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I'm trying to find a specific word to describe the act of putting the burden of initiating a task upon the person who has an interest in it.

Whereas delegating is giving the task to someone else--a subordinate, for example, what is a word which describes handing the burden of initiating a task to another person?

An example: if someone wants afavor from me, but I am busy and have minimal interest, I might ask the person in question to email me about the specifics of that favor. Instead of having to write it down, I have the other person write it down, I receive the specifics in an email, and the becomes part of my workflow.

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I would say putting them off. –  David M Mar 9 at 21:02
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I might say "I can help you, but you have to own it" or "you have to drive it". Then I would probably still need to explain that this includes reminding me by email, managing the due dates, or whatever. The verbs own and drive convey to the person that you are not going to control the process. –  Kate Gregory Mar 9 at 21:09
    
'I'm fully agreeable, I just need you to give me 24 hrs notice by email of what, and when you want it done.' –  WS2 Mar 9 at 21:15
    
"Firestarter" sounds alright. –  user1306322 Mar 10 at 6:19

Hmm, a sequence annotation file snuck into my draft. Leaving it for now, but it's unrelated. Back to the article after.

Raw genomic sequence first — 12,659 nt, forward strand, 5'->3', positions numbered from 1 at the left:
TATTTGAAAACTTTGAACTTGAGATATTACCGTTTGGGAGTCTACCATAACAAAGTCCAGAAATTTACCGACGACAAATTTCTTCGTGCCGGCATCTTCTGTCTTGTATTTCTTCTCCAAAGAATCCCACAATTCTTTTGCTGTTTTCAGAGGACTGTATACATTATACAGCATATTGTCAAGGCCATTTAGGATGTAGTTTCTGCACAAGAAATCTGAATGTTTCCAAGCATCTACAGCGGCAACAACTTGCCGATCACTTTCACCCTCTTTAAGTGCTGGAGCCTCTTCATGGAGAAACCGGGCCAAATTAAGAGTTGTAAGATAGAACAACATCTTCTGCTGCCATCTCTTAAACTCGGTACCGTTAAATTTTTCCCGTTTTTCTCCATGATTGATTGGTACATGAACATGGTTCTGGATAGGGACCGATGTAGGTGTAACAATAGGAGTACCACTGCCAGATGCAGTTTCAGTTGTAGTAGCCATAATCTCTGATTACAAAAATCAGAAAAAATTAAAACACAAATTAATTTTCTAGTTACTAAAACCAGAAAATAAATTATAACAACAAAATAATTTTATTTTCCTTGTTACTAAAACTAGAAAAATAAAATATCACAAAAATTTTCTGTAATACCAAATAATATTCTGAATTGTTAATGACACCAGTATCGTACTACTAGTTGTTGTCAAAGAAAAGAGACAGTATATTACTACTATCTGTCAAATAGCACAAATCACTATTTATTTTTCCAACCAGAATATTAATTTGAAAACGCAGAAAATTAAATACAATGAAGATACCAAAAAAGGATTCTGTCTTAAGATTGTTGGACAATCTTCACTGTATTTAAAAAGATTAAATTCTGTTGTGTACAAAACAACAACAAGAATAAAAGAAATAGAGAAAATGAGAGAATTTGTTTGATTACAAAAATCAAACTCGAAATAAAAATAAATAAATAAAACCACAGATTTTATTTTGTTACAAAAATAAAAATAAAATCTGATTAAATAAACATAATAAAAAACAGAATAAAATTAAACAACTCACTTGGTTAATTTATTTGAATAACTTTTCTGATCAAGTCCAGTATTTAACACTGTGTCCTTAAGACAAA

2 Answers 2

If you are looking for a one-word answer I would suggest Onus.

The onus is the responsibility for something. It carries a connotation of the burden being placed upon someone. So, I would say:

I will do this, but the onus is on you to get it started.

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I very much like contributor David M's answer.

As for a slightly less erudite, yet still quite accurate, expression, as it applies to the scenario you've painted for us, "passing the buck" pretty much sums up what you, as the buck passer, are doing.

President Harry Truman is said to have had an engraved sign on his desk. It read,

"The buck stops here."

In other words, even if he surmised someone was attempting to put the onus on him for something, he would refuse to "pass the buck" to someone else, particularly if he deemed the matter something which only he could or should handle.

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